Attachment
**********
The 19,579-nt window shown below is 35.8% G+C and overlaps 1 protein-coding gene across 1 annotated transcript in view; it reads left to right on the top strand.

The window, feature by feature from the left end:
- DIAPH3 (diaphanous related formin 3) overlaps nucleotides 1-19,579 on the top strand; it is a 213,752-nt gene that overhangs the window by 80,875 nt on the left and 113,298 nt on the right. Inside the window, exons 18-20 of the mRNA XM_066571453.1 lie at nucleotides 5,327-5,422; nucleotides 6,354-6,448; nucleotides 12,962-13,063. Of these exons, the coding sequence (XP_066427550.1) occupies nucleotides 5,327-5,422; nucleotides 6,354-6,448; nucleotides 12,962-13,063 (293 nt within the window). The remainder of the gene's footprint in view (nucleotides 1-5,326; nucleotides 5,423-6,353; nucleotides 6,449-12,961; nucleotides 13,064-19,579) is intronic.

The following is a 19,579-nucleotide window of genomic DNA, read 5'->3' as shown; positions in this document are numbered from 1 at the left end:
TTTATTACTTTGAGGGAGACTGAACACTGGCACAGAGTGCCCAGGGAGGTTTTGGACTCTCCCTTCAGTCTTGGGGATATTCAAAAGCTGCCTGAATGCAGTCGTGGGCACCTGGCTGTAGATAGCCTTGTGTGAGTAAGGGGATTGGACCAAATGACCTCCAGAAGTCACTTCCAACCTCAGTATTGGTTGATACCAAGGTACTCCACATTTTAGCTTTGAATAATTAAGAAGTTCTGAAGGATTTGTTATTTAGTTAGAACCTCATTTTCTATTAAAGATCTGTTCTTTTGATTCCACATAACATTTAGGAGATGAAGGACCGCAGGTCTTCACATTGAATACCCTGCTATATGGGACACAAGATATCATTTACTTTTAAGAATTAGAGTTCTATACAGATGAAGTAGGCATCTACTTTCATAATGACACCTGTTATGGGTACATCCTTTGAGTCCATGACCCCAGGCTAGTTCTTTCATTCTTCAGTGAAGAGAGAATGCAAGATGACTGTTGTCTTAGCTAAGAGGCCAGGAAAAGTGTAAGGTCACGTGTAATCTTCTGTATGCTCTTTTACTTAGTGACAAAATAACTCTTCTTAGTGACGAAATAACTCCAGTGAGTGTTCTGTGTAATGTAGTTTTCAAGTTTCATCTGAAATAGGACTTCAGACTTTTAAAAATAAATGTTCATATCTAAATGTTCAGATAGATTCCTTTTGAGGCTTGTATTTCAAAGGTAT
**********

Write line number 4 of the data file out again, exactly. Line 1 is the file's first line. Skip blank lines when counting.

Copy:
The following is a 19,579-nucleotide window of genomic DNA, read 5'->3' as shown; positions in this document are numbered from 1 at the left end: